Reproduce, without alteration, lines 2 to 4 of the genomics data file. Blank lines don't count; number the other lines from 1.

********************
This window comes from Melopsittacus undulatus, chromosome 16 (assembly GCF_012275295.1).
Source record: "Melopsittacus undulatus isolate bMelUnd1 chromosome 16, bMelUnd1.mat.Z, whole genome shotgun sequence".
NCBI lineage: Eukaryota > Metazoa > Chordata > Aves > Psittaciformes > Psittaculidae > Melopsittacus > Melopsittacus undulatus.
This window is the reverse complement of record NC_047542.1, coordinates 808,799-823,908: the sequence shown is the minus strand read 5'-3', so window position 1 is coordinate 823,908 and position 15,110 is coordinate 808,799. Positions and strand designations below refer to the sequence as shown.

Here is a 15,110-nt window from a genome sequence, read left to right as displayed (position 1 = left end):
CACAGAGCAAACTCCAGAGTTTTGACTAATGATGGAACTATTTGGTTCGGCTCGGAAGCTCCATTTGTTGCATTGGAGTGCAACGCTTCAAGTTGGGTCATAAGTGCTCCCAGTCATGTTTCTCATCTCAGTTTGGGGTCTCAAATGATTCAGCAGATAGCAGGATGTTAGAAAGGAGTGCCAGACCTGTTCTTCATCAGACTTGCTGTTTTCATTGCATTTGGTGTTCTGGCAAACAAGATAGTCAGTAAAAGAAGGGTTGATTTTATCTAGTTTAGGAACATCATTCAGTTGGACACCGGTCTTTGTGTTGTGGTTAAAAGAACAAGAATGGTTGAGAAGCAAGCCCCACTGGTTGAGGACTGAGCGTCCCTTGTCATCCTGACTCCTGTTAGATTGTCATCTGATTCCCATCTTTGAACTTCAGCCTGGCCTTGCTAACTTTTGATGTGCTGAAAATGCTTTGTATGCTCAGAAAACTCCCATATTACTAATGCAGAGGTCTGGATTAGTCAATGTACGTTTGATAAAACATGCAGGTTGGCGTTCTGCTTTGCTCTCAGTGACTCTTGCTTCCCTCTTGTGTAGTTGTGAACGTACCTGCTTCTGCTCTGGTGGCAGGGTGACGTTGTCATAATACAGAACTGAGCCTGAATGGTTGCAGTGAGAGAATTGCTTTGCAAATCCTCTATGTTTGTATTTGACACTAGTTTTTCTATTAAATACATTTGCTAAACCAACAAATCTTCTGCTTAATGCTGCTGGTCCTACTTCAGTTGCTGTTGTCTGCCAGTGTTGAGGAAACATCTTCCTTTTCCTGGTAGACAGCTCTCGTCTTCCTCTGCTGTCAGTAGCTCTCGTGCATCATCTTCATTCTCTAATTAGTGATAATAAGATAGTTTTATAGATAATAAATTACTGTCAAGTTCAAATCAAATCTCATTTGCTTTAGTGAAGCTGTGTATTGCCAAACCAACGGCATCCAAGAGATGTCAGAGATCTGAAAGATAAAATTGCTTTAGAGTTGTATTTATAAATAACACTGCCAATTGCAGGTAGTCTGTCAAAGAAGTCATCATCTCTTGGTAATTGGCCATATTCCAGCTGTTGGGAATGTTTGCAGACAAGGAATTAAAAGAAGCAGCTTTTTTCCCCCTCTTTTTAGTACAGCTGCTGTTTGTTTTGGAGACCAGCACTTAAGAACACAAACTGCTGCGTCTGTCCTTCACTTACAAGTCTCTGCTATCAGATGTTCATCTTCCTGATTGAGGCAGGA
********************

Source record: "Melopsittacus undulatus isolate bMelUnd1 chromosome 16, bMelUnd1.mat.Z, whole genome shotgun sequence".
NCBI lineage: Eukaryota > Metazoa > Chordata > Aves > Psittaciformes > Psittaculidae > Melopsittacus > Melopsittacus undulatus.
This window is the reverse complement of record NC_047542.1, coordinates 808,799-823,908: the sequence shown is the minus strand read 5'-3', so window position 1 is coordinate 823,908 and position 15,110 is coordinate 808,799. Positions and strand designations below refer to the sequence as shown.